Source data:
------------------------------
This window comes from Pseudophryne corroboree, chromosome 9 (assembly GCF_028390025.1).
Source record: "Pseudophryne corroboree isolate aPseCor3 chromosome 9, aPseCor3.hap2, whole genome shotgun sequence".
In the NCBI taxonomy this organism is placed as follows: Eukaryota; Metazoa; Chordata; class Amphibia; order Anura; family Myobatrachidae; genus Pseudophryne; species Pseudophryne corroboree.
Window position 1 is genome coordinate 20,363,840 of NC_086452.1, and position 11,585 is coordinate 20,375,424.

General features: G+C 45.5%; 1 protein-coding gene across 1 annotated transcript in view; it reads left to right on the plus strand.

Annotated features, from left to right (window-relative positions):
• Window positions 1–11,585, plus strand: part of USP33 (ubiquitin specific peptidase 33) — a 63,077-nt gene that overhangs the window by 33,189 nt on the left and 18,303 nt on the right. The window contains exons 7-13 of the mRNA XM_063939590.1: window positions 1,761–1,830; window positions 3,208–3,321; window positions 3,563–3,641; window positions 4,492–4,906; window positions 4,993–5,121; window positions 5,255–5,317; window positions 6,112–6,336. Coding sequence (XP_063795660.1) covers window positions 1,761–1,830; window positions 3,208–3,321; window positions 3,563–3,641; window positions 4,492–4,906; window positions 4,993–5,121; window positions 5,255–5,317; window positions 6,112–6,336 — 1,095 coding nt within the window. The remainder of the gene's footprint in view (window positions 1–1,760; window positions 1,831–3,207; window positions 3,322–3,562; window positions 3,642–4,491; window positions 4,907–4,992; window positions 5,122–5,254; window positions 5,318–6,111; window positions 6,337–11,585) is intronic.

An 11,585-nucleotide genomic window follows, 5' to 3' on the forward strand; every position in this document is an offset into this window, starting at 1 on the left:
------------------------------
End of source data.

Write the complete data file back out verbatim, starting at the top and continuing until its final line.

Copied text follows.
This window comes from Pseudophryne corroboree, chromosome 9 (assembly GCF_028390025.1).
Source record: "Pseudophryne corroboree isolate aPseCor3 chromosome 9, aPseCor3.hap2, whole genome shotgun sequence".
In the NCBI taxonomy this organism is placed as follows: Eukaryota; Metazoa; Chordata; class Amphibia; order Anura; family Myobatrachidae; genus Pseudophryne; species Pseudophryne corroboree.
Window position 1 is genome coordinate 20,363,840 of NC_086452.1, and position 11,585 is coordinate 20,375,424.

General features: G+C 45.5%; 1 protein-coding gene across 1 annotated transcript in view; it reads left to right on the plus strand.

Annotated features, from left to right (window-relative positions):
• Window positions 1–11,585, plus strand: part of USP33 (ubiquitin specific peptidase 33) — a 63,077-nt gene that overhangs the window by 33,189 nt on the left and 18,303 nt on the right. The window contains exons 7-13 of the mRNA XM_063939590.1: window positions 1,761–1,830; window positions 3,208–3,321; window positions 3,563–3,641; window positions 4,492–4,906; window positions 4,993–5,121; window positions 5,255–5,317; window positions 6,112–6,336. Coding sequence (XP_063795660.1) covers window positions 1,761–1,830; window positions 3,208–3,321; window positions 3,563–3,641; window positions 4,492–4,906; window positions 4,993–5,121; window positions 5,255–5,317; window positions 6,112–6,336 — 1,095 coding nt within the window. The remainder of the gene's footprint in view (window positions 1–1,760; window positions 1,831–3,207; window positions 3,322–3,562; window positions 3,642–4,491; window positions 4,907–4,992; window positions 5,122–5,254; window positions 5,318–6,111; window positions 6,337–11,585) is intronic.

An 11,585-nucleotide genomic window follows, 5' to 3' on the forward strand; every position in this document is an offset into this window, starting at 1 on the left: